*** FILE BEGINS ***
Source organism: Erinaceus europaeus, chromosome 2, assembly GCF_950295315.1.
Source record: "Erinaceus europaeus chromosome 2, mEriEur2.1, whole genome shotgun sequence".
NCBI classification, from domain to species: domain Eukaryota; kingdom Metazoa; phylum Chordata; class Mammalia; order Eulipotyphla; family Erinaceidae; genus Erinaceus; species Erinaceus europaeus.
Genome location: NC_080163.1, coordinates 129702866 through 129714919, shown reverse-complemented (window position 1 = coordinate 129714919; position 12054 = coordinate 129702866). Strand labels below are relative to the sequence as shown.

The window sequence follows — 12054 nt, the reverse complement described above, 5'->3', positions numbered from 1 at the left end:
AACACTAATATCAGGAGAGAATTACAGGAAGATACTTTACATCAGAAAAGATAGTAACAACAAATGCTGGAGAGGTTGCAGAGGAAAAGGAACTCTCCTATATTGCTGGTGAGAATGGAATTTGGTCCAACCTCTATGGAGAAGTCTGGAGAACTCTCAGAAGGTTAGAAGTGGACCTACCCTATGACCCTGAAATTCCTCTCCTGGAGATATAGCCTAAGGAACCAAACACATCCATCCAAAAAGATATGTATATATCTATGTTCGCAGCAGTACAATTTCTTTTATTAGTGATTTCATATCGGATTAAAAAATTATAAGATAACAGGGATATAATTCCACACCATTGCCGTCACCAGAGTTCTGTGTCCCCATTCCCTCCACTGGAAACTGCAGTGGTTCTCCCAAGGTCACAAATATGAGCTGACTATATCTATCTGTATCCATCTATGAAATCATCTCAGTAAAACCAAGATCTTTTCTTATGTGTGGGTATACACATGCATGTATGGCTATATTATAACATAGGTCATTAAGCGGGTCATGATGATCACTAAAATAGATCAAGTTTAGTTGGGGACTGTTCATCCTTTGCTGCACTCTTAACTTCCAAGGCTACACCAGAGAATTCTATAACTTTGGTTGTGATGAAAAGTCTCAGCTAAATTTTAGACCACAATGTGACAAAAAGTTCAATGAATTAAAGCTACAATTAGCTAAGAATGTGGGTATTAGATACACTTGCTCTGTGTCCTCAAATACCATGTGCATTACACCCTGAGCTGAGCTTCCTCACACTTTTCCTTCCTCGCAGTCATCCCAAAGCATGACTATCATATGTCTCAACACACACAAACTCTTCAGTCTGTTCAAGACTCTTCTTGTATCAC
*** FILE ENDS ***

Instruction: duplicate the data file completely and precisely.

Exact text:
Source organism: Erinaceus europaeus, chromosome 2, assembly GCF_950295315.1.
Source record: "Erinaceus europaeus chromosome 2, mEriEur2.1, whole genome shotgun sequence".
NCBI classification, from domain to species: domain Eukaryota; kingdom Metazoa; phylum Chordata; class Mammalia; order Eulipotyphla; family Erinaceidae; genus Erinaceus; species Erinaceus europaeus.
Genome location: NC_080163.1, coordinates 129702866 through 129714919, shown reverse-complemented (window position 1 = coordinate 129714919; position 12054 = coordinate 129702866). Strand labels below are relative to the sequence as shown.

The window sequence follows — 12054 nt, the reverse complement described above, 5'->3', positions numbered from 1 at the left end:
AACACTAATATCAGGAGAGAATTACAGGAAGATACTTTACATCAGAAAAGATAGTAACAACAAATGCTGGAGAGGTTGCAGAGGAAAAGGAACTCTCCTATATTGCTGGTGAGAATGGAATTTGGTCCAACCTCTATGGAGAAGTCTGGAGAACTCTCAGAAGGTTAGAAGTGGACCTACCCTATGACCCTGAAATTCCTCTCCTGGAGATATAGCCTAAGGAACCAAACACATCCATCCAAAAAGATATGTATATATCTATGTTCGCAGCAGTACAATTTCTTTTATTAGTGATTTCATATCGGATTAAAAAATTATAAGATAACAGGGATATAATTCCACACCATTGCCGTCACCAGAGTTCTGTGTCCCCATTCCCTCCACTGGAAACTGCAGTGGTTCTCCCAAGGTCACAAATATGAGCTGACTATATCTATCTGTATCCATCTATGAAATCATCTCAGTAAAACCAAGATCTTTTCTTATGTGTGGGTATACACATGCATGTATGGCTATATTATAACATAGGTCATTAAGCGGGTCATGATGATCACTAAAATAGATCAAGTTTAGTTGGGGACTGTTCATCCTTTGCTGCACTCTTAACTTCCAAGGCTACACCAGAGAATTCTATAACTTTGGTTGTGATGAAAAGTCTCAGCTAAATTTTAGACCACAATGTGACAAAAAGTTCAATGAATTAAAGCTACAATTAGCTAAGAATGTGGGTATTAGATACACTTGCTCTGTGTCCTCAAATACCATGTGCATTACACCCTGAGCTGAGCTTCCTCACACTTTTCCTTCCTCGCAGTCATCCCAAAGCATGACTATCATATGTCTCAACACACACAAACTCTTCAGTCTGTTCAAGACTCTTCTTGTATCAC